At a church visited some time ago, I heard church members complain about other members who didn’t show up. “They’re ‘dead wood.’ Should we chop them off the membership list?” Not much compassion, right? Actually, the better path is to prevent it from happening in the first place. So, you and I need to get our relationship with God in order and then make sure that each and every member is a living example of Psalm 1, which underscores the Advent message of John the Baptist: Blessed in the one who does not walk in step with the wicked or stand in the way that sinners take or sit in the company of mockers but whose delight is in the law of the LORD, and who meditates on his law day and night. That person is like a tree planted by streams of water, which yields its fruit in season and whose leaf does not wither – whatever they do prospers (Psalm 1:1-3). That’s why I need worship and additional times in the week to makes use of God’s ax and healing nutrients. That’s why we are planning an expanded small group Bible study network and encouraging folks to offer input and participate in Sunday Bible class. Consistent use of God’s holy words will keep us from becoming “dead wood.” That’s how God works on our root system so we can be a good and godly tree.

Your fruit will grow

Let’s say you had a chance to take care of fruit trees. Everything was OK until one day you noticed that one of the trees had no fruit. What will you do to get fruit? I know what won’t work. Don’t scotch-tape fruit onto the branches. That won’t make a healthy tree. You have to work on the root system, and then the fruit will just grow.

John the Baptist called out, “Produce fruit in keeping with repentance.” The fruit of repentance is the change of action that flows from a changed heart. Those people who heard John and believed in the Savior wanted to thank God for his love. But as they looked at their own lives, they could see how often they had shown ingratitude and how often they had gone against God’s will for their lives. So, they asked John, “What should we do then?” In other words, “Give us examples of the fruits of repentance. Give us guidelines for a change of action that goes with our changed heart.”

John did just that. In doing so, he did not prescribe any momentous deeds to be accomplished. He did not say, “Do a hand-stand and walk around the block.” To those in the crowd who had been caught up in greed and selfishness he said, “Share what you have with people in need.” To the tax collectors who often had overcharged and bagged the extra for themselves he said, “Don’t collect any more than you are required to.” To the military personnel who lifted one hand in violence against the common people and also quickly stuck the other hand out for bribes he said, “Don’t extort money and don’t accuse people falsely – be content with your pay.” Very simple, very natural, and very much in harmony with God’s will.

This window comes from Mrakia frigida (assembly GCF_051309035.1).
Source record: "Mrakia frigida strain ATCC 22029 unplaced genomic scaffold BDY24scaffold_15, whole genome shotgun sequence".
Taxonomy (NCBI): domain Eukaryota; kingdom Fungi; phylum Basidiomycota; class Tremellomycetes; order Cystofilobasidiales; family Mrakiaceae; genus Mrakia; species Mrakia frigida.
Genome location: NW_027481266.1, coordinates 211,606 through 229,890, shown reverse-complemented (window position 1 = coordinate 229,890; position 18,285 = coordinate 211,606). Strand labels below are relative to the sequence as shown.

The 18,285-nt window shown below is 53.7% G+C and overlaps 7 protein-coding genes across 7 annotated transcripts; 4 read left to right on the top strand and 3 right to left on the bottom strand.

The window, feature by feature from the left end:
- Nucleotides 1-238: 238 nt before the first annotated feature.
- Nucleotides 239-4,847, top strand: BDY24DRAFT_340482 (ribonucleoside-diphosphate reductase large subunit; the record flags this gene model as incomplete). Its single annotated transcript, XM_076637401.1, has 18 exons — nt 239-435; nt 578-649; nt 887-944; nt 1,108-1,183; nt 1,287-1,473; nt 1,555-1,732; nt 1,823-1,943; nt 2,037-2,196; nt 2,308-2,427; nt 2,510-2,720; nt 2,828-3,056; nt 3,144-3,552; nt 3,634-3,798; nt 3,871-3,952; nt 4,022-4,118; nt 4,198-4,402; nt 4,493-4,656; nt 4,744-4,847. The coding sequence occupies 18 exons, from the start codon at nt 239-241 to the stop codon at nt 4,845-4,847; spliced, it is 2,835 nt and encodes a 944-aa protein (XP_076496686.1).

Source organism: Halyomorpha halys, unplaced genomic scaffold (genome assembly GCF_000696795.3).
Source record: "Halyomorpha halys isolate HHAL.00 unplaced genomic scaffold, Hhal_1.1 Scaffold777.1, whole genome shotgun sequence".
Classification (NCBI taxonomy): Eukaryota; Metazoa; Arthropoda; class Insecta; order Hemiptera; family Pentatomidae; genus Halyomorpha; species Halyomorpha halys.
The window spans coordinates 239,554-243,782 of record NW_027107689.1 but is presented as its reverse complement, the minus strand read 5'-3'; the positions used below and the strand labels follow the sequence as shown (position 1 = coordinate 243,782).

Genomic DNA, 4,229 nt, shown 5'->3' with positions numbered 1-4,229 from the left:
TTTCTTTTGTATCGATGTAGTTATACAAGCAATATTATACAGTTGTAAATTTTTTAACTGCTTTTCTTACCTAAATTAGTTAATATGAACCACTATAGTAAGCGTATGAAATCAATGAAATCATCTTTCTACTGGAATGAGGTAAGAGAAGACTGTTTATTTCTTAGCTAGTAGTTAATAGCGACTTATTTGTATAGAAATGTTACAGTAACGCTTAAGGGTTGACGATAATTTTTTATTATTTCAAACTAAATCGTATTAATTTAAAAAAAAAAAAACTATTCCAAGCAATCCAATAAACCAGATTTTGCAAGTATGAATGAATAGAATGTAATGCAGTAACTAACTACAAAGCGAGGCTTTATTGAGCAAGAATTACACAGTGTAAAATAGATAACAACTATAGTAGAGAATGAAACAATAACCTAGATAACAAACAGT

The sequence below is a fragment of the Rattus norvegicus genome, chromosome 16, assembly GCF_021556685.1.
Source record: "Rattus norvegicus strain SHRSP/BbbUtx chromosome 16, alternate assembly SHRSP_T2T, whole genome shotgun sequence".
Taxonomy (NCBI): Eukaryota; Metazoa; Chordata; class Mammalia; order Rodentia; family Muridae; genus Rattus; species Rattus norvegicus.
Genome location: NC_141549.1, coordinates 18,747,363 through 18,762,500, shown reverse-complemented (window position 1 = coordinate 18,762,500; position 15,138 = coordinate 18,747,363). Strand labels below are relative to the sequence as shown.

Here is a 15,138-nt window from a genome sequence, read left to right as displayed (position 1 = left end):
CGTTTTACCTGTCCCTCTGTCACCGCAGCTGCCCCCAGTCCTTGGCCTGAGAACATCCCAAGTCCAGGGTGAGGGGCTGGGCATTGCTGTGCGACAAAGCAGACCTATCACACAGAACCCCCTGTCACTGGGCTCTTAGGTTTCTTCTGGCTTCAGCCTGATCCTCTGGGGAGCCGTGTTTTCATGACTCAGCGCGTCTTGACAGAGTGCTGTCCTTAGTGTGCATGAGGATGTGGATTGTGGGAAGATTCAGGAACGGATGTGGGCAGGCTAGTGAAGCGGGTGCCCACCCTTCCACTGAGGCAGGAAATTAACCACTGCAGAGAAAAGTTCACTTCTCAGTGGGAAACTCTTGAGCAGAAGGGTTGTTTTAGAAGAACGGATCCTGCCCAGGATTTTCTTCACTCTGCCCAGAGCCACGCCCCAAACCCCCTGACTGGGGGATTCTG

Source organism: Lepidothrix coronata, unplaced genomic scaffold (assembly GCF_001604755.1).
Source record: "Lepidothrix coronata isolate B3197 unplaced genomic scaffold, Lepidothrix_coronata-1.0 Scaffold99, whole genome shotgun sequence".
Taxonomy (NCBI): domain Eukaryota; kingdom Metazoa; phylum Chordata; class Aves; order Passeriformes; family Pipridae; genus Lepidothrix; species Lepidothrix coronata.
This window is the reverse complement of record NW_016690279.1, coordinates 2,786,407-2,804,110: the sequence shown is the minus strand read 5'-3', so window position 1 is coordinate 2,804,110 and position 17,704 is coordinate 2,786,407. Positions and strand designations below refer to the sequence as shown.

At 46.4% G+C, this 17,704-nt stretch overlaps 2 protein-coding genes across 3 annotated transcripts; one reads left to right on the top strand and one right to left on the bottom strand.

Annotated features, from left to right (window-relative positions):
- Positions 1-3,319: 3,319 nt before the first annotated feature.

You don’t have to force a strong healthy fruit tree to produce good fruit. It just happens naturally. God doesn’t have to force us to produce fruits of repentance. When his words have refreshed our root system, then changed actions naturally follow, and you’ll produce fruit in keeping with repentance.

And God doesn’t demand heroic deeds of us. He doesn’t demand that we sing hymns with a voice like Pavarotti or Kristyn Getty. He simply wants us to praise him the best way we know how. He doesn’t demand that we sell all and live like hermits. He simply asks us to consider how richly he has blessed us and to render to him a proportion in keeping with his love. He doesn’t demand that we personally drop everything and go to Mozambique to do mission work. He simply wants us to continue living and witnessing for him wherever we are. When God works on your root system, your fruit will grow, and you will be a good and godly tree.

John’s message, like his entire ministry, points us during this Advent season ahead to the Christ-child. “One who is more powerful than I will come, the straps of whose sandals I am not worthy to untie.” He set the stage for the Savior who also knew a thing or two about trees. Jesus himself said, “Every good tree bears good fruit, but a bad tree bears bad fruit. A good tree cannot bear bad fruit, and a bad tree cannot bear good fruit. Every tree that does not bear good fruit is cut down and thrown in the fire” (Matthew 7:17-19). Apparently, this tree business is important. Do you want to get your act together? Do you want to, do you need to, make changes in your life? When those doors are unlocked, be here. Clear your schedule, and make room for Bible study, either here in person, in a small group, or on-line. God will then work on your root system, you will be producing good fruit, and you will be a good and godly tree. Amen.